We present new spectroscopy and metallicity estimates for a sample of 15 star-forming galaxies with redshifts in the range 0.29-0.42. These objects were selected in the KPNO International Spectroscopic Survey via their strong emission lines seen in red objective-prism spectra. Originally thought to be intermediate-redshift Seyfert 2 galaxies, our new spectroscopy in the far red has revealed these objects to be metal-poor star-forming galaxies. These galaxies follow a luminosity-metallicity (1-Z) relation that parallels the one defined by low-redshift galaxies, but is offset by a factor of more than 10 to lower abundances. The amount of chemical and/or luminosity evolution required to place these galaxies on the local L-Z relation is extreme, suggesting that these galaxies are in a very special stage of their evolution. They may be late-forming massive systems, which would challenge the current paradigm of galaxy formation. Alternatively, they may represent intense starbursts in dwarf-dwarf mergers or a major infall episode of pristine gas into a pre-existing galaxy. In any case, these objects represent an extreme stage of galaxy evolution taking place at relatively low redshift.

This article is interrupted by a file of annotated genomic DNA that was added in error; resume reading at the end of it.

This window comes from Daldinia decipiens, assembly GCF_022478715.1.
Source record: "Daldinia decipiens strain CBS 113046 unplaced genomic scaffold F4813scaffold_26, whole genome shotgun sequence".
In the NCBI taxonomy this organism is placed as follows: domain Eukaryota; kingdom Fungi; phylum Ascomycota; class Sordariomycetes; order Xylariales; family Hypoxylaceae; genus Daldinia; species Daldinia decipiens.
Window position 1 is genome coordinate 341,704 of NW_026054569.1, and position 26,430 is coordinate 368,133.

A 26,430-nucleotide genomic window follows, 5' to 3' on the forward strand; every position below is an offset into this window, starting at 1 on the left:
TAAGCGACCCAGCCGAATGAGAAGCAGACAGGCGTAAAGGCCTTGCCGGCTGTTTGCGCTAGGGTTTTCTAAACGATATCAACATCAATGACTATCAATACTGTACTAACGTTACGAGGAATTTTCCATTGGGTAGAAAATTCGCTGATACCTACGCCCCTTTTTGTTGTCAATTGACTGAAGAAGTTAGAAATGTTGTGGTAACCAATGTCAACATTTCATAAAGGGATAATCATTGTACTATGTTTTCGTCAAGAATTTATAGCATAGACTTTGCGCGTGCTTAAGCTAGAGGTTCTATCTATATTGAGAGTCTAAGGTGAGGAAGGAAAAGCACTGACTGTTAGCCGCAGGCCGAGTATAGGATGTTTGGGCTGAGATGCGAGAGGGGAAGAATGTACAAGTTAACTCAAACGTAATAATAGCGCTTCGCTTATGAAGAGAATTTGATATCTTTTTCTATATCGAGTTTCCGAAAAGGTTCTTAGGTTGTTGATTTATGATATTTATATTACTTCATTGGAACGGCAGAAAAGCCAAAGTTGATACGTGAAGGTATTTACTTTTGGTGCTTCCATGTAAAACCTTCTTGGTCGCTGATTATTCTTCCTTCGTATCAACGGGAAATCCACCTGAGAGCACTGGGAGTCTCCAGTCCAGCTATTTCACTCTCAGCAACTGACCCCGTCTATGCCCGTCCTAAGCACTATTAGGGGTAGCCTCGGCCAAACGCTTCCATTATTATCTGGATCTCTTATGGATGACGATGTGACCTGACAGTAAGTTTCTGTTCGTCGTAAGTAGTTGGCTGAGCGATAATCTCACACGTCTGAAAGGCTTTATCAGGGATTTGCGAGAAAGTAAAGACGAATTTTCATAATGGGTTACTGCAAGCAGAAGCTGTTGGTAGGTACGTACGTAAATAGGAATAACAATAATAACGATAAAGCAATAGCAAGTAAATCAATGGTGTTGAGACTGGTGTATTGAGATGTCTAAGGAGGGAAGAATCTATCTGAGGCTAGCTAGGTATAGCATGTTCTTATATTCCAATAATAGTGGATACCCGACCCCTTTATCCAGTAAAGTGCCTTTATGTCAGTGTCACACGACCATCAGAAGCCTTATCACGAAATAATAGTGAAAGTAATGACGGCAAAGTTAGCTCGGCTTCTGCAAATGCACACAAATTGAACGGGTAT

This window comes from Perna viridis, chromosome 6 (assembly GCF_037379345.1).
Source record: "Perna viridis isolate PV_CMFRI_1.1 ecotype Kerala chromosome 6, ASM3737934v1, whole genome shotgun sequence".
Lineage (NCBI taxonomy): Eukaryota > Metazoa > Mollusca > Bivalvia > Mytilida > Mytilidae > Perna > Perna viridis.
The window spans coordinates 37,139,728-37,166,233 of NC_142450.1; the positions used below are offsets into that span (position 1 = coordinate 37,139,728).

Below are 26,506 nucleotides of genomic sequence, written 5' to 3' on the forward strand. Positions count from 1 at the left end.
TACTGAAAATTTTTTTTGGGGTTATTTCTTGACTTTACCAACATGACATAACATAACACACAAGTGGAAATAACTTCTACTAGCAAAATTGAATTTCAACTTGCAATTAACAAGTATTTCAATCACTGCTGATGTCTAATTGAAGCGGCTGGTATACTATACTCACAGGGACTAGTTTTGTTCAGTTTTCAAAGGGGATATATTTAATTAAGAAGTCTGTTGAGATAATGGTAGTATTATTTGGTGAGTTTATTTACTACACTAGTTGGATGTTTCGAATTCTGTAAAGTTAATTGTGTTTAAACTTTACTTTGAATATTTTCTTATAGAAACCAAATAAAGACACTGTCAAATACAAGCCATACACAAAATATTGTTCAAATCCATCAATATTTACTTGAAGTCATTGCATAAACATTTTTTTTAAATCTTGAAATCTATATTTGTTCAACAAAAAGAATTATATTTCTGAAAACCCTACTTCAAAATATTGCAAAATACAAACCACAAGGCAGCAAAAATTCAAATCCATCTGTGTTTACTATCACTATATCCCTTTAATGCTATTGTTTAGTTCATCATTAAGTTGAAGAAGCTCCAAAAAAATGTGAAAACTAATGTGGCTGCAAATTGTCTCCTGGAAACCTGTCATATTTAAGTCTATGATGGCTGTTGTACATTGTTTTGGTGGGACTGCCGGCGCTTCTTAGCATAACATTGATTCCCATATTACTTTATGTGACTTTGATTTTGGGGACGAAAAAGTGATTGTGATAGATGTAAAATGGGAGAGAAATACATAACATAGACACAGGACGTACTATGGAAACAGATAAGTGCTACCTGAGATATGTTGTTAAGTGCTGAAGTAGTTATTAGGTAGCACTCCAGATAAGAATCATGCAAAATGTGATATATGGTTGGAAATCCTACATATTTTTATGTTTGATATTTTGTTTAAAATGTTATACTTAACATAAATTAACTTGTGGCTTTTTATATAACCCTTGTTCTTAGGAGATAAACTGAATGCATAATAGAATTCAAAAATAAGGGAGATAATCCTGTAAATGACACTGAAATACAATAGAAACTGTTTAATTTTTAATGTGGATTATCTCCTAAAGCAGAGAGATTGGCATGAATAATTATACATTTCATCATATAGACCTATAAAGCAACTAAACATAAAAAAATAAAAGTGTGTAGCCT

All Science Journal Classification (ASJC) codes
- Astronomy and Astrophysics
- Space and Planetary Science